FAA Proposes Congestion Management Rule for JFK and Newark Liberty

In the May 21, 2008, issue of the Federal Register, the Federal Aviation Administration (FAA) proposed a new rule affecting two airports that are a part of the East Coast Airspace Redesign.  The FAA proposes to establish procedures to address congestion in the New York City area by assigning slots at JFK and Newark Liberty Airports in a way that allows carriers to respond to market forces to drive efficient airline behavior.

  • The FAA’s proposed rule is similar in many respects to its proposal for LaGuardia airport.
  • This proposal, however, takes into account the fact that both JFK and Newark have a large number of international flights, which implicates FAA’s international obligations.
  • The FAA proposes to
    • extend the caps on the operations at the two airports,
    • assign to existing operators the majority of slots at the airports, and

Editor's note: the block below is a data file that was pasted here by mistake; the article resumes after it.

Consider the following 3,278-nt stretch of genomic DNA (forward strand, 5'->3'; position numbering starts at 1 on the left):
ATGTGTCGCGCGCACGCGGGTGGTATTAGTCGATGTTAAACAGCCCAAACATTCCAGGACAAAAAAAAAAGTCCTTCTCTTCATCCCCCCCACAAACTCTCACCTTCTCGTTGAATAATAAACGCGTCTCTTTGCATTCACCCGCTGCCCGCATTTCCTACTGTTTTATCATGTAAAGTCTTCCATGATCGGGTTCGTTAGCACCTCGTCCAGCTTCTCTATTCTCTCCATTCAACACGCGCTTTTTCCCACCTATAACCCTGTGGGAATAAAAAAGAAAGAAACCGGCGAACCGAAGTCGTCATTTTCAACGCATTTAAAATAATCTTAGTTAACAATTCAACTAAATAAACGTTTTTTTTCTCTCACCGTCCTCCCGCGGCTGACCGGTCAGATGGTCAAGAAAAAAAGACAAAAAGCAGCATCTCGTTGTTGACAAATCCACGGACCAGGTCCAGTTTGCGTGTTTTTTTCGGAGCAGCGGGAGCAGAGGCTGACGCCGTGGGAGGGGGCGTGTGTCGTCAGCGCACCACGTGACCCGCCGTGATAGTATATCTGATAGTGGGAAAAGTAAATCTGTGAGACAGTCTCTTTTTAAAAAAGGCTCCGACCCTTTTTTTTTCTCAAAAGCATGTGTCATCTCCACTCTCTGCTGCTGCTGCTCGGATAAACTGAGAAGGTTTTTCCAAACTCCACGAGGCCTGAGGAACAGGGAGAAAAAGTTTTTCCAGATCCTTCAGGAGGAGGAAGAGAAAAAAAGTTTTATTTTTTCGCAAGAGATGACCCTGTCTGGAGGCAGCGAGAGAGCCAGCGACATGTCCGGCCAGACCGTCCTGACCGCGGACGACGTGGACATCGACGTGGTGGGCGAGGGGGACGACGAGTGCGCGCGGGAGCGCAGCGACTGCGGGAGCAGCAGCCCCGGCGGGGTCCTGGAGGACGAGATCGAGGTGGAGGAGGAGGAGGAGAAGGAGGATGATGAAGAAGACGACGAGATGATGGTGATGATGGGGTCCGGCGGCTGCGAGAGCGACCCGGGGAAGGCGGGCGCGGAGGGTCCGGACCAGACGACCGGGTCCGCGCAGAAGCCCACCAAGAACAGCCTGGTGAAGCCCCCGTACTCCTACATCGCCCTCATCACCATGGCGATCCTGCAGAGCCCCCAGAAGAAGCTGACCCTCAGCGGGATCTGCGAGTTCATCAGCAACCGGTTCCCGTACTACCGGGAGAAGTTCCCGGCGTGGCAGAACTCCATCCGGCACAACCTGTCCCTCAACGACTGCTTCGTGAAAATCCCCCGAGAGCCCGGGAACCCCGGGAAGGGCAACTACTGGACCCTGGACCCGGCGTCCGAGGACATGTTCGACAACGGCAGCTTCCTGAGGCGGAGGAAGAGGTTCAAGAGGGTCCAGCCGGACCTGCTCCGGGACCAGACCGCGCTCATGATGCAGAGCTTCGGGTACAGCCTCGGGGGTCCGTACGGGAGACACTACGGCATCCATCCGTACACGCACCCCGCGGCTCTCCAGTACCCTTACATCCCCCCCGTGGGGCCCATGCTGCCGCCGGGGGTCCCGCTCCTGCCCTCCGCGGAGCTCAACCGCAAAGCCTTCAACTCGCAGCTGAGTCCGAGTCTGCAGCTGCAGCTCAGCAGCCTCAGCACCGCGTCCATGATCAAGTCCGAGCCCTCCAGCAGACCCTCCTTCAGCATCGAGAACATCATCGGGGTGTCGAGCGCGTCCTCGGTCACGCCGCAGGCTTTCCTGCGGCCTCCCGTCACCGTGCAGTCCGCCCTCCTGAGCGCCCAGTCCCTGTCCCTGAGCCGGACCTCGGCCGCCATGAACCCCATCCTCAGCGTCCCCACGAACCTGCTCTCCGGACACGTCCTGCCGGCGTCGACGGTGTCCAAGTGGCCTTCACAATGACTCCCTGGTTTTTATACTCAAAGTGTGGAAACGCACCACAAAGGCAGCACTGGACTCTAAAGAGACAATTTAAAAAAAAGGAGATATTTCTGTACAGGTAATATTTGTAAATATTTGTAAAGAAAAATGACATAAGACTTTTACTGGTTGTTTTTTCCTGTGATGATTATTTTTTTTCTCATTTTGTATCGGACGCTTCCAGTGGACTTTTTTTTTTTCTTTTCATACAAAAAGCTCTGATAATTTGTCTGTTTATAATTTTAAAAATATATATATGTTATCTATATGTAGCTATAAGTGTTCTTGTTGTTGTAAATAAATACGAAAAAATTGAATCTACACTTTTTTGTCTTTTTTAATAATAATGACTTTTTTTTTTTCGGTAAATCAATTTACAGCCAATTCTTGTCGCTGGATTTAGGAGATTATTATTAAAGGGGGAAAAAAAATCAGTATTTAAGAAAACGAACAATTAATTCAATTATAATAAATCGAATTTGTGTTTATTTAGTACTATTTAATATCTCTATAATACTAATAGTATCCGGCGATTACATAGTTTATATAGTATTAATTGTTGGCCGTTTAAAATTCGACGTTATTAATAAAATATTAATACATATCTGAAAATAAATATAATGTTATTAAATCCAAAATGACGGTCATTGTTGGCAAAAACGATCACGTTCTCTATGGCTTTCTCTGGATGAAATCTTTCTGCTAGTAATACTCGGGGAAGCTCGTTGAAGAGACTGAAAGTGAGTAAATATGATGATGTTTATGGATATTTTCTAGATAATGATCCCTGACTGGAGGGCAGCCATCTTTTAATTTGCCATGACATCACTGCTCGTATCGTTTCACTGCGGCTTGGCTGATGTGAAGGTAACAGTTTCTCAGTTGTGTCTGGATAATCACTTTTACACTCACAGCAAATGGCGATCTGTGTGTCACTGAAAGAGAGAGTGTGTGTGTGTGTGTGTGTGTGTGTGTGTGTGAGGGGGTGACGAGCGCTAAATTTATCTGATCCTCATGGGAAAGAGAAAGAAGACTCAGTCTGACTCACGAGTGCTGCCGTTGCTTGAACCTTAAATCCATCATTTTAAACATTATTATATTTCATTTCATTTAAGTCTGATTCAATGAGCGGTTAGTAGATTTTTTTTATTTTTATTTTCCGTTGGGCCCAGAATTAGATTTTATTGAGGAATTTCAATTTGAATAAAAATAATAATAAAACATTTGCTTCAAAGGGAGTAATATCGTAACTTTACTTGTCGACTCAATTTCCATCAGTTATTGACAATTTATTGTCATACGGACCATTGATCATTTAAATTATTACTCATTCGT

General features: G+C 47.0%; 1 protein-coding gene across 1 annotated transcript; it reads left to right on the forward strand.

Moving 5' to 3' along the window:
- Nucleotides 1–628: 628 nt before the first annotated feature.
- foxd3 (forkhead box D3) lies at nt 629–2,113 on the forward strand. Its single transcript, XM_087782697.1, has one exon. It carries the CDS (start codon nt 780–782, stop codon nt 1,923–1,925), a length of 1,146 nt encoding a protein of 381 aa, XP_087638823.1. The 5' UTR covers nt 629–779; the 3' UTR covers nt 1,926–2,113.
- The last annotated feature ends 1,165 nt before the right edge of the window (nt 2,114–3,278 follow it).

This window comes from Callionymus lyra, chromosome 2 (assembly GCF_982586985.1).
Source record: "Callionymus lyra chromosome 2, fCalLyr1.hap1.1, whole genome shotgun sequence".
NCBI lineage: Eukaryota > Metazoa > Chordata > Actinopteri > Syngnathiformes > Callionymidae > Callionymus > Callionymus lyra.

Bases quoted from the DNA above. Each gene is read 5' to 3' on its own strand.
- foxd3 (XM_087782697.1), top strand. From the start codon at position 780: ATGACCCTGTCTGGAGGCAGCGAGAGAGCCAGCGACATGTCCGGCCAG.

• create a market by annually auctioning off a limited number of slots in each of the first five years of this rule.

The proposed rule offers two alternatives in the method of assigning slots at the airport. Under the first alternative:

  • the assignment of slots at JFK and Newark would be conducted through a uniform mechanism.
  • The FAA would auction off a portion of the slots and would use the proceeds to mitigate congestion and delay in the New York City area.

Under the second alternative, the same auction procedure would apply at Newark as under the first alternative but at JFK the auction proceeds would go to the carrier holding the slot rather than to the FAA.

For both alternatives, this proposal also contains:

  • provisions for minimum usage,
  • capping unscheduled operations, and
  • withdrawal for operational need.

The FAA proposes to sunset the rule in ten years. For additional information and coverage about this topic see:

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